Please Note: Grade level discussion lessons are available in the drop down menu under each specific grade level.
Article of Interest
“Discussions that Drive Democracy.” Education Weekly; Diana Hess (2011)
Discussion Lessons on Project Tahoe use research based methods that have been proved to promote democratic discussion in the classroom. Included in these strategies are Structured Academic Controversy (SAC), Philosophical Chairs, Fishbowl, and Socratic Seminar. Strategies insure that the goal of the discussion is reached. For example,
- SAC insures the presentation of opposing view points and whole group consensus building. Like the title suggests, it is structured and depends upon a controversial topic.
- Philosophical Chairs is much like a debate. A central topic or question is posed and students position themselves on a “Philosophical Spectrum” based on whether they agree, disagree or are neutral regarding the answer. As the discussion progresses, if a student changes their mind, they physically demonstrate it by relocating themselves on on the spectrum.
- Fishbowl helps students practice being contributors and listeners in a discussion as they rotate between an inner fishbowl contributing circle and outside listening circle. This strategy insures that all students participate in the discussion and allows the deep exploration of a controversial topic.
- Socratic Seminar is what many teachers think of when they imagine classroom discussions. The goal of SS a whole class, 100% participation deliberation where students more deeply understand ideas, issues, and values reflected in a specific problem, issue, or text. Students are responsible asserting facts and evidence within text rather than asserting their opinions about the issue.
The following information is excerpted from the Anchor Standards for Speaking and Listening from the Common Core Standards and illuminates the significance of using discussion in your classrooms.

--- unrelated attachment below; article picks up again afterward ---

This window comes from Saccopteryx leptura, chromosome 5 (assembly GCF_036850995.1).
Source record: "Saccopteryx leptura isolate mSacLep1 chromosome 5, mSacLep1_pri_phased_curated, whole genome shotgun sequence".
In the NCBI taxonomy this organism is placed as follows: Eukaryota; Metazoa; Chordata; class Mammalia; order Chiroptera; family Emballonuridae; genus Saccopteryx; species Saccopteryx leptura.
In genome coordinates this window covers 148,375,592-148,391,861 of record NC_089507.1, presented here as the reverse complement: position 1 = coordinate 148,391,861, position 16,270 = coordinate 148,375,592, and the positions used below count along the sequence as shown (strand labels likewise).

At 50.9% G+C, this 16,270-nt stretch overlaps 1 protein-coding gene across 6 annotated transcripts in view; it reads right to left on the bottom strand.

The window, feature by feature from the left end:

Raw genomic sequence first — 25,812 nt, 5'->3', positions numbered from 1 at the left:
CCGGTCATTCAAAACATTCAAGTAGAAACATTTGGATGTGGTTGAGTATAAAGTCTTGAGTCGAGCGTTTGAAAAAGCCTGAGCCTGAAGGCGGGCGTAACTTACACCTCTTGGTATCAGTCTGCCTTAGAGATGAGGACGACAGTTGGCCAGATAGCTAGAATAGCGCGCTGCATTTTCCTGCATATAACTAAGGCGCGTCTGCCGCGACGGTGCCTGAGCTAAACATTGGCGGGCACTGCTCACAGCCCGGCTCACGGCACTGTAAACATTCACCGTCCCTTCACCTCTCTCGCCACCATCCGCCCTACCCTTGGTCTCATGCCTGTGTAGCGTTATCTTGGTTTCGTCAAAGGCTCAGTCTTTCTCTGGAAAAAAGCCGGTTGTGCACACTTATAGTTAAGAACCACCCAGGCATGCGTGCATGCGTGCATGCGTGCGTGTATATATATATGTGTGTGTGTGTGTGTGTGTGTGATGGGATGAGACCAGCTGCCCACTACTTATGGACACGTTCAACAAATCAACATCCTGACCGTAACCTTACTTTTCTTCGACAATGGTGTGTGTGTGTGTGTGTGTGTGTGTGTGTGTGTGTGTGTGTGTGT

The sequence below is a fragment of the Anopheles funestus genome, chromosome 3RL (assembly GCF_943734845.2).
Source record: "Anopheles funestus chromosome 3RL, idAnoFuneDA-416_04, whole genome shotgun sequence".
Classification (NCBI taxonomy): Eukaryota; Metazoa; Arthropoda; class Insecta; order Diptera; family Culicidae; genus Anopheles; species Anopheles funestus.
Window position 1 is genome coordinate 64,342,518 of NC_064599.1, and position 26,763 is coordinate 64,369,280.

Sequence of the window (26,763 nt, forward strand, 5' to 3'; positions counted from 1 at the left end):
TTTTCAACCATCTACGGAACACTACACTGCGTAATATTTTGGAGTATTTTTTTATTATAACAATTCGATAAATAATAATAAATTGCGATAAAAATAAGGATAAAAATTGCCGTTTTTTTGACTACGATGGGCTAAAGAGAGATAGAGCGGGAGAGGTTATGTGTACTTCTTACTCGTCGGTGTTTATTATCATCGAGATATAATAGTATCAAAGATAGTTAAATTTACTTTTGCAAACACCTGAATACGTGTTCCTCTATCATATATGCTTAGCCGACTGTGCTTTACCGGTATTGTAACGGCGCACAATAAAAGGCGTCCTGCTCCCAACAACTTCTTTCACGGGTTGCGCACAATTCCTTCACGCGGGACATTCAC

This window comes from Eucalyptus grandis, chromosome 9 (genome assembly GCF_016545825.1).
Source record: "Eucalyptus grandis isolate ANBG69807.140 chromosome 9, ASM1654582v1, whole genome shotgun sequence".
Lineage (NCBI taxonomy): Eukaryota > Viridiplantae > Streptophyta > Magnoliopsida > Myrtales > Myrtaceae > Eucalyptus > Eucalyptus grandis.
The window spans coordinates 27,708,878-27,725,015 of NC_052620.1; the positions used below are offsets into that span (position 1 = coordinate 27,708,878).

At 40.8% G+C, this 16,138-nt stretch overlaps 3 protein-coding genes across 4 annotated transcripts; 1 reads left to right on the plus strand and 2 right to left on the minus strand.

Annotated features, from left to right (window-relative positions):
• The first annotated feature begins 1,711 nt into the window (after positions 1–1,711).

To become college and career ready, students must have ample opportunities to take part in a variety of rich, structured conversations—as part of a whole class, in small groups, and with a partner—built around important content in various domains. They must be able to contribute appropriately to these conversations, to make comparisons and contrasts, and to analyze and synthesize a multitude of ideas in accordance with the standards of evidence appropriate to a particular discipline. Whatever their intended major or profession, high school graduates will depend heavily on their ability to listen attentively to others so that they are able to build on others’ meritorious ideas while expressing their own clearly and persuasively.
New technologies have broadened and expanded the role that speaking and listening play in acquiring and sharing knowledge and have tightened their link to other forms of communication. The Internet has accelerated the speed at which connections between speaking, listening, reading, and writing can be made, requiring that students be ready to use these modalities nearly simultaneously. Technology itself is changing quickly, creating a new urgency for students to be adaptable in response to change.